Boston Bruins

BOSTON, MA - APRIL 23: Bobby Ryan #9 of the Ottawa Senators celebrates after scoring against the Boston Bruins during the second period of Game Six of the Eastern Conference First Round during the 2017 NHL Stanley Cup Playoffs at TD Garden on April 23, 2017 in Boston, Massachusetts. (Photo by Maddie Meyer/Getty Images)

By Ty Anderson,

It’s been almost 10 years since the first ‘Bring Bobby To Boston’ movement began. It obviously failed to go anywhere — and the Bobby in transit, then-Duck Bobby Ryan — didn’t go anywhere ’til 2013 when he was sent to the Senators for a three-piece return.

But now, with Ryan clearing waivers and on his way to a buyout of the final two years of what was a seven-year contract worth over $50 million, the possibility of bringing Bobby to Boston is back on the table for the Bruins. And for a far more palatable price.

Let’s make one thing clear: The Bruins would not be getting the Ryan they drooled over back then. He’s 33 years old now, and is coming off career-lows in goals (five), points (eight), and games played (24) in 2019-20. Off-ice issues had something to do with that, as Ryan missed over three months of the season to seek treatment for alcohol abuse. But even before this trying year, which ended with the positive of Ryan capturing the 2019-20 Masterton Trophy, Ryan struggled, with a then-career low 33 points in 2017-18, and a mild 15-goal, 42-point output in 78 games two seasons ago.

Over the last three years, that’s added up to 31 goals, 52 assists, and 83 points in 164 games played. If you’re not feeling all hot and bothered looking over that stat-line, I can’t blame you. But, for some additional context, those 31 goals would rank Ryan as the seventh-most productive scorer in Boston, and his 0.51 points per game would rank as the sixth-best among B’s forwards with at least 100 games played, slotting between Jake DeBrusk’s 0.59 and Danton Heinen’s 0.49.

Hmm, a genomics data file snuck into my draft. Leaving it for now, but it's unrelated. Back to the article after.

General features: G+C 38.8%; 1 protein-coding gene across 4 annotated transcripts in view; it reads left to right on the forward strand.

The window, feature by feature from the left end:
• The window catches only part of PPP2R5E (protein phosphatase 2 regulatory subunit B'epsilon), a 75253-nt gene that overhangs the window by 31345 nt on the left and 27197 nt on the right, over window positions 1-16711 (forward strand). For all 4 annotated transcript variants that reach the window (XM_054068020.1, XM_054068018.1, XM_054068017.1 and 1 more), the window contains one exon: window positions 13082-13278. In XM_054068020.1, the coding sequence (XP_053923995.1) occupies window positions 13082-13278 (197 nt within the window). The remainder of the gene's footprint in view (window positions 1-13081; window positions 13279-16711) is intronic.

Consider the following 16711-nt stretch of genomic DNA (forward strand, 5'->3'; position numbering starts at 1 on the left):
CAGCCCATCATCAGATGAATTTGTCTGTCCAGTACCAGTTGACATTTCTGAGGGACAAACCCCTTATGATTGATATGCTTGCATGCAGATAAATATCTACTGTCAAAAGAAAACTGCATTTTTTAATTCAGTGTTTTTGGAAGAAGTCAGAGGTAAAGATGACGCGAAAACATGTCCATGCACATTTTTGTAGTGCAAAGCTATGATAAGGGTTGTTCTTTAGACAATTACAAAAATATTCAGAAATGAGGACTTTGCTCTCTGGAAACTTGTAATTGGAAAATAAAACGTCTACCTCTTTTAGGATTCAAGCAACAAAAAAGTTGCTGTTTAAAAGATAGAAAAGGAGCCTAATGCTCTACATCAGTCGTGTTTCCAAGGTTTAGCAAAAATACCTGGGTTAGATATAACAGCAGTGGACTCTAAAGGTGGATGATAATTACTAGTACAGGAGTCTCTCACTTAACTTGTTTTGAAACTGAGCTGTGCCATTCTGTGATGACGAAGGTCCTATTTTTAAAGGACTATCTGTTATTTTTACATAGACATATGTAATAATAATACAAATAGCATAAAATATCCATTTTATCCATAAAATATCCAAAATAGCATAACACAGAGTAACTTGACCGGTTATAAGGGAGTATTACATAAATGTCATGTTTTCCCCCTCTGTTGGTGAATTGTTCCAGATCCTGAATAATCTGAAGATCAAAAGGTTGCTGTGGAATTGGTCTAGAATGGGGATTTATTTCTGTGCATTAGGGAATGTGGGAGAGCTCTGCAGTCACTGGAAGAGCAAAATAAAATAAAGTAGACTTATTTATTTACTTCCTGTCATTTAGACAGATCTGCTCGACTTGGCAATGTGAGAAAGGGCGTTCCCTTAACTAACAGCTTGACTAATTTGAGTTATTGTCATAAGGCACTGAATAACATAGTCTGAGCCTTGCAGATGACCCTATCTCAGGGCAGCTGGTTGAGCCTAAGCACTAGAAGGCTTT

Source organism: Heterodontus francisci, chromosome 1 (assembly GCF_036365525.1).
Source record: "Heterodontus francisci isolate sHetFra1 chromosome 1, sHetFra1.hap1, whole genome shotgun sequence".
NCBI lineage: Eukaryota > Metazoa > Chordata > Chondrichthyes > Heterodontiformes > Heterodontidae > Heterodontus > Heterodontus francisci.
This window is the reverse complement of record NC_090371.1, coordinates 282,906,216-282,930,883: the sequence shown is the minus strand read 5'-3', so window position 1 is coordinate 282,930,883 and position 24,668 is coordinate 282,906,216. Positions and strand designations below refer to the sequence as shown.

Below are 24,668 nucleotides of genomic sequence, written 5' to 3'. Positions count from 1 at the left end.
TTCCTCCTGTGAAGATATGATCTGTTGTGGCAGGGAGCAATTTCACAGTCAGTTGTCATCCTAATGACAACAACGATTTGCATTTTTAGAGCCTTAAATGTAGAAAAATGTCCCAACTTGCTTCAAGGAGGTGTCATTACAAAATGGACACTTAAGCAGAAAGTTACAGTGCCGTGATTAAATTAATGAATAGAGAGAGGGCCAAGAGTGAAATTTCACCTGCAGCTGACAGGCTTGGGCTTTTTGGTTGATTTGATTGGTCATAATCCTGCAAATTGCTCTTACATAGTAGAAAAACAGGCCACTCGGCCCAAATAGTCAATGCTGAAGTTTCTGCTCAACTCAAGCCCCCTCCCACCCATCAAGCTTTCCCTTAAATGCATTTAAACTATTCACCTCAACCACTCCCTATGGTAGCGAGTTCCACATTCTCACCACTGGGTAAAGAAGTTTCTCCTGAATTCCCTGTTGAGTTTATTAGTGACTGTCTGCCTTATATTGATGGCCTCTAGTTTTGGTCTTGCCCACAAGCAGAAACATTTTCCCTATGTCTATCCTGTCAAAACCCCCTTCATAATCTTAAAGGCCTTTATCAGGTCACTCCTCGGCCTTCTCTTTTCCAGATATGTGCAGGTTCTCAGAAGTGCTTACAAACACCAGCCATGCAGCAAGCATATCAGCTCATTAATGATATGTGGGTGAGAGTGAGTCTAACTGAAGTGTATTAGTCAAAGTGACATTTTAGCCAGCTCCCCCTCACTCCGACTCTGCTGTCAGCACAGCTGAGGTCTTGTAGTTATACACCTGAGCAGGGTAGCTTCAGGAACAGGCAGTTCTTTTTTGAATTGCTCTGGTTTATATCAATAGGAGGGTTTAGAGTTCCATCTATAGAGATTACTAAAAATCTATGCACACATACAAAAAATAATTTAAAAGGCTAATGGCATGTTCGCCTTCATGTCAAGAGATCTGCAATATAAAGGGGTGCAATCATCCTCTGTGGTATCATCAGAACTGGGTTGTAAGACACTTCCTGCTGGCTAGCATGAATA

One thing that you’d like about Ryan? He’s a right shot who actually shoots the puck. The Bruins are still suffering from a several lack of such talents in the organization behind David Pastrnak, and deadline addition Ondrej Kase did little to remedy the issue. It’s been a six-year blackhole, in fact, and it’s swallowed and spit out about a dozen names along the way. (Do you remember when the Bruins invited Ville Leino to training camp or do you live a normal life free of horrible thoughts?)

And with 315 shots on goal over that three-year run, Ryan would rank fifth among all Boston wings in shots over that same stretch, trailing Heinen, DeBrusk, and the top-line combo of Brad Marchand and Pastrnak. Break it down by usage and Ryan’s landed 7.36 shots on goal per 60 minutes of all-situation play over that sample, which would rank sixth among Boston forwards, trailing only the Bergeron Line, DeBrusk, and Sean Kuraly.

Ryan’s also had a knack for creating rebounds, or cleaning up rebound opportunities in front of the net when asked. The Bruins could certainly use more of that, both at even-strength and when up a man, as that net-front role was a problem and revolving door throughout the team’s 13-game summer restart.

The Bruins, by the way, have entered this offseason stressing the need to shoot the damn puck. After a postseason run that saw them held to the outside and shoot just 5.2 percent at five-on-five, can’t say I blame ’em.

But what should put Ryan on the B’s radar, miles above the handedness and the underlying numbers that make you wonder if there’s still something left in the tank, would be the price.

He’s going to be affordable. Highly so, you’d imagine.

With his Ottawa money still coming his way via the buyout, Ryan’s likely looking for the landing spot that’ll put him back on the NHL map more than anything else. (A 5-3-8 in 24 line doesn’t get you multi-year deals, and especially not at 33.)

And the Bruins — with Kase and Anders Bjork serving as his top competition for ice-time, two players who were either benched or demoted by Bruce Cassidy this past postseason, and with the opportunity to work with either David Krejci or Charlie Coyle as his center — present Ryan with a tremendous opportunity.

It’s the kind of low-risk, high-reward opportunity that the Bruins may be looking for with a flat cap and approaching a crossroads as an organization. The Bruins know ‘brutally honest’ decisions are coming their way soon, and this kind of investment may make more sense than investing five years in a Mike Hoffman or top-tier money in a Taylor Hall.

Whether or not it translates to actual interest from either party remains to be seen. It’s entirely possible that there’s a better option elsewhere. Or that the Bruins are going to swing for the fences or begin the retool without half-measure plays.

But at the same time, now, more than ever, may be the B’s best chance to finally bring Bobby to Boston.

Ty Anderson is a writer and columnist for Any opinions expressed do not necessarily reflect those of 98.5 The Sports Hub, Beasley Media Group, or any subsidiaries. Yell at him on Twitter: @_TyAnderson.